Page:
action taking place before a certain time in the future
Uses putting emphasis on the course of an action

Put the verbs into the correct tense (simple present or present progressive)
1. Look! Sara (go) to the movies.
2. On her right hand, Sara (carry) her handbag.
3. The handbag (be) very beautiful.
4. Sara usually (put) on black shoes but now she (wear) white trainers.
5. And look, she (take) an umbrella because it (rain)

Put the verbs into the correct tense (simple past or past perfect)
1. When he (wake up), his mother (already /prepare) breakfast
2. We (go) to London because our friends (invite) us
3. When she (start) learning English she (already /learn) French.
4. Jane (already / type) three pages when her computer (crash).
5. By the time the doctor (arrive) at the house the patient ( die).
6. I (know) him a long time before I (meet) his family.
7. They (not / know) where to meet because nobody (tell) them.
8. It (be) cloudy for days before it (begin) to rain.

Put the verbs into the correct tense (simple past or present perfect).
1. I (just / finish) my homework.
2. Mary (already / write) five letters.
3. Tom (move) to his home town in 1994.
4. My friend (be) in Canada two years ago.
5. I (not / be) to Canada so far.
6. But I (already / travel) to London a couple of times.
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7. Last week, Mary and Paul (go) to the cinema.
8. I can't take any pictures because I (not /buy) a new film yet.
9. (they / spend) their holidays in Paris last summer?
10. (you / ever / see ) a whale?

Put the verbs into the correct tense (Simple Past or Past Progressive).
1. The receptionist (welcome) the guests and (ask) them to fill in the form
2. The car (break) down and we (have) to walk home.
3. The boys (swim) while the girls (sunbath).
4. My father (come) in, (look) and (tell) me to tidy up my room.
5. While one group (prepare) dinner the others (collect) wood for the campfire.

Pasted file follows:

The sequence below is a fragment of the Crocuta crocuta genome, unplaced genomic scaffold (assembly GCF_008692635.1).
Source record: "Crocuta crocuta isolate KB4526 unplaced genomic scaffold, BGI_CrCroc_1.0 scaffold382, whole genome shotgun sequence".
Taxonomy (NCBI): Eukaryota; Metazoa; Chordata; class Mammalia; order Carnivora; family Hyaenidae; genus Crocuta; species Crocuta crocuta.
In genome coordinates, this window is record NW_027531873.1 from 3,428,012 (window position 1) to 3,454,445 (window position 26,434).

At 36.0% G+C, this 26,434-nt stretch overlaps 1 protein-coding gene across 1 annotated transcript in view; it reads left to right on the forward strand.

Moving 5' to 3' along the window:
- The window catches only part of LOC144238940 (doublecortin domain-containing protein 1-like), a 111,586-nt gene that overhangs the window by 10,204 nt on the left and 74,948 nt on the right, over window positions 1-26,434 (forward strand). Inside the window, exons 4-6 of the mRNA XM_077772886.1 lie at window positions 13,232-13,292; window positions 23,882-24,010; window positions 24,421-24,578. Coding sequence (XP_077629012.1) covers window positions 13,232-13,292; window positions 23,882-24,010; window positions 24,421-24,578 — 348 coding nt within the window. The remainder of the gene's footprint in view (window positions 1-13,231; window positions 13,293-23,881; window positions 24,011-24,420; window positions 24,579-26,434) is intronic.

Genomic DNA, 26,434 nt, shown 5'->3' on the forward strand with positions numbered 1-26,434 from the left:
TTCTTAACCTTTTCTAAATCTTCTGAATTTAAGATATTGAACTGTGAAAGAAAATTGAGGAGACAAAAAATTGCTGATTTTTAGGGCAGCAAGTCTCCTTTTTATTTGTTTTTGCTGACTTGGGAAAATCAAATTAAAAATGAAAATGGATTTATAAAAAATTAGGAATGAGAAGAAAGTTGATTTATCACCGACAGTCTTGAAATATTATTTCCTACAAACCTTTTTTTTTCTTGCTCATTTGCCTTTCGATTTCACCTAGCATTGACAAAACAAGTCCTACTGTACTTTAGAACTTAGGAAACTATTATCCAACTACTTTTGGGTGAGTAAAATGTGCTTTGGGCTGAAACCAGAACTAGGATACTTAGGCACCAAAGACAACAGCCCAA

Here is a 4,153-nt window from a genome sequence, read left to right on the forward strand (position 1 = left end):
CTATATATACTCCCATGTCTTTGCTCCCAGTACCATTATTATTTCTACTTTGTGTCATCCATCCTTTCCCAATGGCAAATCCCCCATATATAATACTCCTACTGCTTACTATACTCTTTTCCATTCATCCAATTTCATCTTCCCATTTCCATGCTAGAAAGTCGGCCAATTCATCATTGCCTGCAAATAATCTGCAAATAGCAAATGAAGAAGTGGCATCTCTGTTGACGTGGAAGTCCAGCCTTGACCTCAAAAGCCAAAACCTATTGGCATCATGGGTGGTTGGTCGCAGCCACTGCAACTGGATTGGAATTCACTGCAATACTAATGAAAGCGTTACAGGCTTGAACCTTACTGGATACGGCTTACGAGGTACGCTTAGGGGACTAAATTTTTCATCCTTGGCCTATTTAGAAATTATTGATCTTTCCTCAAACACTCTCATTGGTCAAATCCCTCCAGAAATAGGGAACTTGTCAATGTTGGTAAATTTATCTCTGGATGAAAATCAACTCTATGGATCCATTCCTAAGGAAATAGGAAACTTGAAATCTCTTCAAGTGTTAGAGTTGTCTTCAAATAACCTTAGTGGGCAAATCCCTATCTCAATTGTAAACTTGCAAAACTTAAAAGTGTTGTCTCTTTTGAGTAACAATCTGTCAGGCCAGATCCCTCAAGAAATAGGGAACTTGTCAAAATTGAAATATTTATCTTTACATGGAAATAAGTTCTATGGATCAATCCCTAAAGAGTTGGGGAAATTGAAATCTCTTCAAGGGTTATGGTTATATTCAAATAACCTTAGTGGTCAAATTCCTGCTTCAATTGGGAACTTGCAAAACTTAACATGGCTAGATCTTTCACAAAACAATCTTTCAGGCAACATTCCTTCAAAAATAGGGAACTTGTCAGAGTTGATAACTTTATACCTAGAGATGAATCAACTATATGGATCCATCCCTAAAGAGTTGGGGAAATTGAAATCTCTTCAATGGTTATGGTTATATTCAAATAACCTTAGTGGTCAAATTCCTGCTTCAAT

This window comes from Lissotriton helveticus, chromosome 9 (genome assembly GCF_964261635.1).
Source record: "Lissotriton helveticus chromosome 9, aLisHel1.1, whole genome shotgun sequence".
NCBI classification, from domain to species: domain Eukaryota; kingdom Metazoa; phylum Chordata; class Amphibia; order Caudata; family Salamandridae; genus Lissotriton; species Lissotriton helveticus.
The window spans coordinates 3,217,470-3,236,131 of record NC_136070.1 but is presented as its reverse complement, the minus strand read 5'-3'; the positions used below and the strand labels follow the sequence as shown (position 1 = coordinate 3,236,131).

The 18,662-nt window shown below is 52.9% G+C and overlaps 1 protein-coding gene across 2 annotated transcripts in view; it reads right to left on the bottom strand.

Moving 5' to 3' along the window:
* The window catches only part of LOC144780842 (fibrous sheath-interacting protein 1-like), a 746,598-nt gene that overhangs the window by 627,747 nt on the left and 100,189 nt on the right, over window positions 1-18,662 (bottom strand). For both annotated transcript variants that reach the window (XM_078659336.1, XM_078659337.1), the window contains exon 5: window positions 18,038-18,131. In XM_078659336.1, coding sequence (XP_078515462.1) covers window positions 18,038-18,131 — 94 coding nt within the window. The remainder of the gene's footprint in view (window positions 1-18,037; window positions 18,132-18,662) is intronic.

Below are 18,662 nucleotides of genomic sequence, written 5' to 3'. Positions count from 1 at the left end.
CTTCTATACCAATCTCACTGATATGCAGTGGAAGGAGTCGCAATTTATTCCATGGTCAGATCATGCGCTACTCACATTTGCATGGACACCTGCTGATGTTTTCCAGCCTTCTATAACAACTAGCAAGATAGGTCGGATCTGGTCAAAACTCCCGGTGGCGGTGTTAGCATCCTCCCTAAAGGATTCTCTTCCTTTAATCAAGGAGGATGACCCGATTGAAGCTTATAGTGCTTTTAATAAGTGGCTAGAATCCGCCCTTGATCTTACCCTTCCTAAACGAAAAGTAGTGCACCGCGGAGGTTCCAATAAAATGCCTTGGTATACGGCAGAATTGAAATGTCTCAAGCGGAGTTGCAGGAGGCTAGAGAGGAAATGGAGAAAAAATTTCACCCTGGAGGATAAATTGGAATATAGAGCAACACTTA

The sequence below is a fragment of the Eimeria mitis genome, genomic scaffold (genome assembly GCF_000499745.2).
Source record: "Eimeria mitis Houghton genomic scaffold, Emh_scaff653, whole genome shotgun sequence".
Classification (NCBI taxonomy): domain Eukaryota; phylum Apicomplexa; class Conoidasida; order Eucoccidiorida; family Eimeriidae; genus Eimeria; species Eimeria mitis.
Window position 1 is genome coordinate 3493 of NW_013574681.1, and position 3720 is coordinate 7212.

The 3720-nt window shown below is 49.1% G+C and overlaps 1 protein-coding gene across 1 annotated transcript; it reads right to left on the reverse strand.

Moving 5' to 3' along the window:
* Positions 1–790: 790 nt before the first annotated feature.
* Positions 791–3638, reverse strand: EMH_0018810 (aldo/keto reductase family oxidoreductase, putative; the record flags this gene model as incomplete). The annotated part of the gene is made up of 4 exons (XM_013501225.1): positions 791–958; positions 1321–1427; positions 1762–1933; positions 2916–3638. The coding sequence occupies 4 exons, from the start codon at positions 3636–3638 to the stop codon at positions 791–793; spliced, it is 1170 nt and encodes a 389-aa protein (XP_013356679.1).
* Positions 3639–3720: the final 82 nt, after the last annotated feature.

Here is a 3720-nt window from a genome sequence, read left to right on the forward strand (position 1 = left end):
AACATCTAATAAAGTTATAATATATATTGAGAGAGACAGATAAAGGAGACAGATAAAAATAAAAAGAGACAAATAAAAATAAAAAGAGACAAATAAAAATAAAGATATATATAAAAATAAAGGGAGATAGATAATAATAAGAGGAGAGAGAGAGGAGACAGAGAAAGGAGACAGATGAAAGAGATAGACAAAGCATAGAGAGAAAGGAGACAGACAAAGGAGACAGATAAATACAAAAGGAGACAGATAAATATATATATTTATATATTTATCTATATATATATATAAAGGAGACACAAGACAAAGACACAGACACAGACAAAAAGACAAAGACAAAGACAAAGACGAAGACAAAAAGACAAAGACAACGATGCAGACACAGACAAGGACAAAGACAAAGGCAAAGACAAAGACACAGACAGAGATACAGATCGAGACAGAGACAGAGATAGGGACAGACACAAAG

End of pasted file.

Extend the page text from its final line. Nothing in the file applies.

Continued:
6. While the parents (have) breakfast the children (run) about.
7. Martha (turn) off the light and (go) to bed.

Put the verbs into the correct tense (simple future or future perfect)
1. Tomorrow I think I (start) my new project.
2. I (finish) it by the end of this month.
3. The teacher (probably/assign) a test to his students next Monday.
4. He (correct) it by the end of next week.
5. My friend (certainly/get) a good mark.
6. By 9 o'clock, we (finish) our homework.

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UNIT 2

INVITING, ACCEPTING & DECLINING INVITATION


Inviting:

Would you like to .


Could you come to
I would be very happy if ..
Would you care to .
Ill really happy if you come to.
Im sure that you wont be disappointed to come to.

Accepting an Invitation
Thank you for inviting me.
I would/will .
That would be very nice.
Thats very kind of you.
Thats fine.
Sure. Why not?

Declining an Invitation
Im very sorry, I dont think I can.
Id like to, but .
Thank you for asking me, but .
Unfortunately, I cant .
Im afraid Ive.

Dialog Examples:

Dialog 1

Ludi Invites Maya to go to a Movie


Ludi : Hi, Maya. There will be a great film tonight. Its about vampire.
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Would you like to go to the movie with me?
Maya : Yes, Id like tonvery much. When will you pick me up?
Ludi : Ill pick you at 7.00. Be ready, OK!
Maya : Alright.

Dialog 2
Afif is very busy doing his homework. Sheila, his friend, asks him to come to her
party.
Sheila : Heloo, this is Sheila. May I speak to Afif?
Afif : This is Afif speaking.
Sheila : Oh, hi Afif. I wonder if youd like to come to my house right now.
Were having a great party.
Afif : I dont think I can. Im doing my homework. My parents wont
let me out before I finish my homework.
Sheila : Thats alright.
Afif : I hope you enjoy your party. Bye.
Sheila : Bye.

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Put the words in the correct order:

1. a) you / Would / to / to /come /like /birthday party/ next week?


____________________________________________________________________
b) that s/ great / Ok, (accept)
____________________________________________________________________
2. a) tomorrow / you / watch / to / Do / want / movie / me / with ?
____________________________________________________________________
b) not / Sorry / I m / free. (decline)

____________________________________________________________________
3. a) month / like / you / my / I d / to / invite / to / open house / Hari Raya / next ?
____________________________________________________________________
b) Ok / is /great / thanks
____________________________________________________________________